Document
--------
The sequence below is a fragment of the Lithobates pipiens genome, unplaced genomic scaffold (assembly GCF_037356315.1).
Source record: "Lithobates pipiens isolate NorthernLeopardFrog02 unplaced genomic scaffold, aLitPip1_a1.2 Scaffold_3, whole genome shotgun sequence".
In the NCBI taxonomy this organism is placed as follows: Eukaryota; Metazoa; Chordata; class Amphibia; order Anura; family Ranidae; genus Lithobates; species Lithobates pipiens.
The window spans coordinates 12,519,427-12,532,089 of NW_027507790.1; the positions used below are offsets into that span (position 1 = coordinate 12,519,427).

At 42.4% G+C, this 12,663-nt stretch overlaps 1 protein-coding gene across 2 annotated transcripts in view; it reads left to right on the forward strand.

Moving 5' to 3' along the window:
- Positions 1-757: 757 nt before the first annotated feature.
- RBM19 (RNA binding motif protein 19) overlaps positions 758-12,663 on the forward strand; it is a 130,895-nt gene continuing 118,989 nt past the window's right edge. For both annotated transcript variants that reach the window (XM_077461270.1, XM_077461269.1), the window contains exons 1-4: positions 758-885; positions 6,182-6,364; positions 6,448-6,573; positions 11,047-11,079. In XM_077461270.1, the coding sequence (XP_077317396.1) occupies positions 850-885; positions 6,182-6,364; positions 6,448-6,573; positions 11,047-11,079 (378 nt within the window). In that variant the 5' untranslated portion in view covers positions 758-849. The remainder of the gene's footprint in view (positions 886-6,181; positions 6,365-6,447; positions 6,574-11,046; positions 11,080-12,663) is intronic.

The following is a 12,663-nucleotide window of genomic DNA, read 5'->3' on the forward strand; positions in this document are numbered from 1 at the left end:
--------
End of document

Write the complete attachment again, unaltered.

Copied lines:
The sequence below is a fragment of the Lithobates pipiens genome, unplaced genomic scaffold (assembly GCF_037356315.1).
Source record: "Lithobates pipiens isolate NorthernLeopardFrog02 unplaced genomic scaffold, aLitPip1_a1.2 Scaffold_3, whole genome shotgun sequence".
In the NCBI taxonomy this organism is placed as follows: Eukaryota; Metazoa; Chordata; class Amphibia; order Anura; family Ranidae; genus Lithobates; species Lithobates pipiens.
The window spans coordinates 12,519,427-12,532,089 of NW_027507790.1; the positions used below are offsets into that span (position 1 = coordinate 12,519,427).

At 42.4% G+C, this 12,663-nt stretch overlaps 1 protein-coding gene across 2 annotated transcripts in view; it reads left to right on the forward strand.

Moving 5' to 3' along the window:
- Positions 1-757: 757 nt before the first annotated feature.
- RBM19 (RNA binding motif protein 19) overlaps positions 758-12,663 on the forward strand; it is a 130,895-nt gene continuing 118,989 nt past the window's right edge. For both annotated transcript variants that reach the window (XM_077461270.1, XM_077461269.1), the window contains exons 1-4: positions 758-885; positions 6,182-6,364; positions 6,448-6,573; positions 11,047-11,079. In XM_077461270.1, the coding sequence (XP_077317396.1) occupies positions 850-885; positions 6,182-6,364; positions 6,448-6,573; positions 11,047-11,079 (378 nt within the window). In that variant the 5' untranslated portion in view covers positions 758-849. The remainder of the gene's footprint in view (positions 886-6,181; positions 6,365-6,447; positions 6,574-11,046; positions 11,080-12,663) is intronic.

The following is a 12,663-nucleotide window of genomic DNA, read 5'->3' on the forward strand; positions in this document are numbered from 1 at the left end: